The search for a sublime donut ends at … Sublime

The Southerner

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By Conor Downey

I edged the 12th donut towards my mouth. My jaw was sore and my stomach was full. I took a bite…eww. After testing donuts at four different restaurants, three flavors from Dunkin’ Donuts helped me indentify everything I wanted in a donut. Or rather, everything I didn’t want.

When I first tried Dunkin’ Donuts’ French Cruller, it was the consistency that hit me first. The dough had holes throughout and was not filling at all. One of the most important aspects of a donut is the consistency of the dough, but even this would have been bearable if the flavoring had been done well. Each time I took a bite a rush of fake lemon flavoring swept into my mouth. Flavoring is key to an excellent donut and it cannot seem forced. This was forced.

The other two Dunkin’ Donut products I tried enlightened me. The pumpkin donut was wet and gooey. The chocolate donut was dry, a dry that glues your mouth shut when you attempt to chew it. Both of these donuts forced fake flavors that made me want to gag.

I left Dunkin’ Donuts having formed two things: a bad taste in my mouth and a way to judge donuts. I would have to take into account the consistency of the dough. A good donut must strike a balance between dry and wet, hard and soft, and has to be consistent. The perfect donut does not force fake flavors, nor is it too sweet. It fills you up upon the final bite.

In my search for the perfect donut shop, I visited two of Atlanta’s most renowned donut restaurants. Krispy Kreme Doughnuts, the obvious choice to any Grady High student, was just right around the corner. I quickly devoured three delicious donuts that left me wanting more. A lot more. The Krispy Kreme doughnuts were hardly filling and they tasted slightly too sweet. Although they had a few issues, the donuts had real flavors and dough that had consistency, setting themselves apart from the lowly donuts of Dunkin.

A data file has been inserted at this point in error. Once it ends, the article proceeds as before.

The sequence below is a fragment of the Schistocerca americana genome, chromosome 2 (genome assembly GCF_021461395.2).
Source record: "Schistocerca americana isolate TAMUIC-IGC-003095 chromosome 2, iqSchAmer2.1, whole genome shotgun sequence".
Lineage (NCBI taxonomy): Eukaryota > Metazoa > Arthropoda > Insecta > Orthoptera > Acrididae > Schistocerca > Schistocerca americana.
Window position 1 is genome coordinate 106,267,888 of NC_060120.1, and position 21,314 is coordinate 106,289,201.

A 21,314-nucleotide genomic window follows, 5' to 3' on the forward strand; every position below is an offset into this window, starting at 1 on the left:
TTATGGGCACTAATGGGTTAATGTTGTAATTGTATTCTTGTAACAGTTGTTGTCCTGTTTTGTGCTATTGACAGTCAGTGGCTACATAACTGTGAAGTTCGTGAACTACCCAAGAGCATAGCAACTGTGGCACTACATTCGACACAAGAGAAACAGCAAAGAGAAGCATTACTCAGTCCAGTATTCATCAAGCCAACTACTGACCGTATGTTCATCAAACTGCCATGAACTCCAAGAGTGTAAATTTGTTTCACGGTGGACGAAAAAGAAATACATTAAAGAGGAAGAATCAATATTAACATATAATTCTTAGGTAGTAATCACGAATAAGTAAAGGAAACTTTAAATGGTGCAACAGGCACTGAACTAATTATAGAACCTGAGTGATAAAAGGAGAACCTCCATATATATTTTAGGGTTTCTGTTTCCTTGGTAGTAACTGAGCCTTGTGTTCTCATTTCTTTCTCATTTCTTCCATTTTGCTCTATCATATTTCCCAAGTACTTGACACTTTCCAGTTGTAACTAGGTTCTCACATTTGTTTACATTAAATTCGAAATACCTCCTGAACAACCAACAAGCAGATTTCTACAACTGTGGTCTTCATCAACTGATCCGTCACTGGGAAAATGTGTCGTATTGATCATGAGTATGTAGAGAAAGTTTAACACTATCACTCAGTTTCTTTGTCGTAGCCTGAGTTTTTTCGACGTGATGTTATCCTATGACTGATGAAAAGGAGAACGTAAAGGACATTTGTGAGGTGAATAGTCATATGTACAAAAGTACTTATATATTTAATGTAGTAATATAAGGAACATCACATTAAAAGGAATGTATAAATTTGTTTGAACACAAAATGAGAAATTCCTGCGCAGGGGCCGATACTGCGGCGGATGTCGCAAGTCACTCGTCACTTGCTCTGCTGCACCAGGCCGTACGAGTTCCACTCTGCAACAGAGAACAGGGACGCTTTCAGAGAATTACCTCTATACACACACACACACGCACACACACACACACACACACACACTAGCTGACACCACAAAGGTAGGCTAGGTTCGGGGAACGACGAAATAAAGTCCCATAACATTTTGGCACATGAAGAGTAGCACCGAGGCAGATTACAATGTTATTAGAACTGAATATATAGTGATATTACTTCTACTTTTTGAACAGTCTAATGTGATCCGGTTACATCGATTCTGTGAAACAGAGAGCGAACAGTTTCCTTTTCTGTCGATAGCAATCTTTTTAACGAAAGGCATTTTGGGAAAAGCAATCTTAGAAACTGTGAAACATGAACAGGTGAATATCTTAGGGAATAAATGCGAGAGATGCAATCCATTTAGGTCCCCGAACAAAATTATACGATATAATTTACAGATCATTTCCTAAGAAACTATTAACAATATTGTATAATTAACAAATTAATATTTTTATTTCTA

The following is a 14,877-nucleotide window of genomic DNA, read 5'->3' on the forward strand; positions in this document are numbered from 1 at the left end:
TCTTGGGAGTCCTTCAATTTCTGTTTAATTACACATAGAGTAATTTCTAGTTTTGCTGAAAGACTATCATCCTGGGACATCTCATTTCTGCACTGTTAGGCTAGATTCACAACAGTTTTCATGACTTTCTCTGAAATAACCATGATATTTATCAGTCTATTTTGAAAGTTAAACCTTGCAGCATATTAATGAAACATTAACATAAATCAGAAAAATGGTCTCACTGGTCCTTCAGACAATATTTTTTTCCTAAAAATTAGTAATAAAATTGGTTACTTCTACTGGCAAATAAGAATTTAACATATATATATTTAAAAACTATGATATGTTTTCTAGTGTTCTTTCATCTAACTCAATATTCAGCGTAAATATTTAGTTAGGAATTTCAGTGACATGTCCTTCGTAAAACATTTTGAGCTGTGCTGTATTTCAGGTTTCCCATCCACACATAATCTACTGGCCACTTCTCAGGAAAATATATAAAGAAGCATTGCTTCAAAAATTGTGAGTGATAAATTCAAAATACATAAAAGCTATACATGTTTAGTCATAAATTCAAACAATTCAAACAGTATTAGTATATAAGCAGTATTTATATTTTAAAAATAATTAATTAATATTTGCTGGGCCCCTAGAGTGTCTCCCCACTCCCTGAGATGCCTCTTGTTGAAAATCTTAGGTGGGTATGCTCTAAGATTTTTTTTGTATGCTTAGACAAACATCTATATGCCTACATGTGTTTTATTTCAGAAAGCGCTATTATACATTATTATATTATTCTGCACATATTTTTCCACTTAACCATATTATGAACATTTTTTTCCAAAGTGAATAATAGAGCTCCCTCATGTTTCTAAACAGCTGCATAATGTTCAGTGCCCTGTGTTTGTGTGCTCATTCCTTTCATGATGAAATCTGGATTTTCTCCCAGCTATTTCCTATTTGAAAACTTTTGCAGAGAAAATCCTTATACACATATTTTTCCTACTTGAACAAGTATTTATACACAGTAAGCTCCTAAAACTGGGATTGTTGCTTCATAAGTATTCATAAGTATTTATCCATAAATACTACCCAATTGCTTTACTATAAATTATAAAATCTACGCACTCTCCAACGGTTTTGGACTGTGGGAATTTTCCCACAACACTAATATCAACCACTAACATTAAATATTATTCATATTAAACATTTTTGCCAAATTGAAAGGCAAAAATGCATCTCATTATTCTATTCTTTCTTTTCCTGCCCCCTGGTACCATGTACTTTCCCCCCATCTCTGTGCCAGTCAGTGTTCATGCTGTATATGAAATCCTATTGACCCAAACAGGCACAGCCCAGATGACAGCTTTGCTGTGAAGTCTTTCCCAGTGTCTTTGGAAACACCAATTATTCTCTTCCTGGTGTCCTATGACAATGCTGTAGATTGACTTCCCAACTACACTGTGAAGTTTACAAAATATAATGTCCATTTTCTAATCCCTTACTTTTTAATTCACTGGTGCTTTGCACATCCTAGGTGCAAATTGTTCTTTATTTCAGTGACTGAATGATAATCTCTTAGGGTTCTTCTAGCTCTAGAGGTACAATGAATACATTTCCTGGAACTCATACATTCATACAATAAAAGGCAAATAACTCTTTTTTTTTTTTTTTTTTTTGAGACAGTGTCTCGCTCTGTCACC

Revolution Doughnuts differed from Krispy Kreme in almost every way. Where the fast food restaurant was too sweet, the family-owned establishment had a dense, bready core that diminished the flavor. A single donut from Revolution was almost too much for one sitting, whereas the Krispy Kreme donuts barely left a mark. Krispy Kreme’s basic glazed and kreme-filled donuts contrasted sharply with Revolutions creative pastries. After finishing Revolution’s dark chocolate and caramel bacon donuts, however, I did find one thing in common between these two eateries. The restaurants had great donuts, but couldn’t meet the standards of the perfect donut.

After my first bite of Sublime’s delicious Dulce de Leche donut, I knew I had found a perfect match. I could not stop eating and quickly moved on to their Reese’s peanut Butter Cup and their Oreo donut. Each donut was made with a perfect consistency; not too soft, but also not too thick and bready. They had the perfect mix of dry and wet that makes sublime donuts rise to the top. Even their unique flavors tasted real and interesting as opposed to fake and forced. The gourmet shop is the reciprocal of Dunkin’ Donuts, emphasizing culinary excellence. I have found a perfectly sublime restaurant.

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